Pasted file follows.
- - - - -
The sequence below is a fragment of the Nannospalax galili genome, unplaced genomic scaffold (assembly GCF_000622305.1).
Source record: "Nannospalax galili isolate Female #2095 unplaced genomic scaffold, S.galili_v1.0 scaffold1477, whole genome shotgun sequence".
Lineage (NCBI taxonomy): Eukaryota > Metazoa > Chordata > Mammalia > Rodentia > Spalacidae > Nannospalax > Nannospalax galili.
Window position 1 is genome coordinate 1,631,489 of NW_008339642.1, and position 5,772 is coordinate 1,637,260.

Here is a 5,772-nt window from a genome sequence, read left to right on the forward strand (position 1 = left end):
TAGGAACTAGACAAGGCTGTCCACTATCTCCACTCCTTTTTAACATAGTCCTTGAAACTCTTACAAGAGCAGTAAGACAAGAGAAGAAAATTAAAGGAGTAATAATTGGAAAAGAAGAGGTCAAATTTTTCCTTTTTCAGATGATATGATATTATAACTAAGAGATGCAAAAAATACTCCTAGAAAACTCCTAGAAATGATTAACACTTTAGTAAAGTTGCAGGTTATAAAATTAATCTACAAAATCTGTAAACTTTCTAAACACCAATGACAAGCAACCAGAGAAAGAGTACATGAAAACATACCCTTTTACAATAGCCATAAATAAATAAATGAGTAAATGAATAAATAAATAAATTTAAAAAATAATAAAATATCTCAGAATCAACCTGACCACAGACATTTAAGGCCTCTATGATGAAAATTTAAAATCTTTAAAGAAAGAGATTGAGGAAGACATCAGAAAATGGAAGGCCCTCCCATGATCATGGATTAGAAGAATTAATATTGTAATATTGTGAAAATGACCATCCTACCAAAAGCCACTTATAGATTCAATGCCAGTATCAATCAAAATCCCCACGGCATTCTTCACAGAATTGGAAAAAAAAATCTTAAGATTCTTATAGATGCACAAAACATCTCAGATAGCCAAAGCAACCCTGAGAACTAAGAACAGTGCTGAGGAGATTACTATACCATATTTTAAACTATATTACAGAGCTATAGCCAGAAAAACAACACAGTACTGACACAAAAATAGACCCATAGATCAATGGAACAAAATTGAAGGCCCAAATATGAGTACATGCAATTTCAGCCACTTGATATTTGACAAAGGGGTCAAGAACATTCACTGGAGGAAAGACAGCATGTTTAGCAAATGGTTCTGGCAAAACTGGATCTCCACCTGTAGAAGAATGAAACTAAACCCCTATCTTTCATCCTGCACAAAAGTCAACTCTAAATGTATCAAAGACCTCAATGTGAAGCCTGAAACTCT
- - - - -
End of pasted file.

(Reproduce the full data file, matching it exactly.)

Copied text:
The sequence below is a fragment of the Nannospalax galili genome, unplaced genomic scaffold (assembly GCF_000622305.1).
Source record: "Nannospalax galili isolate Female #2095 unplaced genomic scaffold, S.galili_v1.0 scaffold1477, whole genome shotgun sequence".
Lineage (NCBI taxonomy): Eukaryota > Metazoa > Chordata > Mammalia > Rodentia > Spalacidae > Nannospalax > Nannospalax galili.
Window position 1 is genome coordinate 1,631,489 of NW_008339642.1, and position 5,772 is coordinate 1,637,260.

Here is a 5,772-nt window from a genome sequence, read left to right on the forward strand (position 1 = left end):
TAGGAACTAGACAAGGCTGTCCACTATCTCCACTCCTTTTTAACATAGTCCTTGAAACTCTTACAAGAGCAGTAAGACAAGAGAAGAAAATTAAAGGAGTAATAATTGGAAAAGAAGAGGTCAAATTTTTCCTTTTTCAGATGATATGATATTATAACTAAGAGATGCAAAAAATACTCCTAGAAAACTCCTAGAAATGATTAACACTTTAGTAAAGTTGCAGGTTATAAAATTAATCTACAAAATCTGTAAACTTTCTAAACACCAATGACAAGCAACCAGAGAAAGAGTACATGAAAACATACCCTTTTACAATAGCCATAAATAAATAAATGAGTAAATGAATAAATAAATAAATTTAAAAAATAATAAAATATCTCAGAATCAACCTGACCACAGACATTTAAGGCCTCTATGATGAAAATTTAAAATCTTTAAAGAAAGAGATTGAGGAAGACATCAGAAAATGGAAGGCCCTCCCATGATCATGGATTAGAAGAATTAATATTGTAATATTGTGAAAATGACCATCCTACCAAAAGCCACTTATAGATTCAATGCCAGTATCAATCAAAATCCCCACGGCATTCTTCACAGAATTGGAAAAAAAAATCTTAAGATTCTTATAGATGCACAAAACATCTCAGATAGCCAAAGCAACCCTGAGAACTAAGAACAGTGCTGAGGAGATTACTATACCATATTTTAAACTATATTACAGAGCTATAGCCAGAAAAACAACACAGTACTGACACAAAAATAGACCCATAGATCAATGGAACAAAATTGAAGGCCCAAATATGAGTACATGCAATTTCAGCCACTTGATATTTGACAAAGGGGTCAAGAACATTCACTGGAGGAAAGACAGCATGTTTAGCAAATGGTTCTGGCAAAACTGGATCTCCACCTGTAGAAGAATGAAACTAAACCCCTATCTTTCATCCTGCACAAAAGTCAACTCTAAATGTATCAAAGACCTCAATGTGAAGCCTGAAACTCT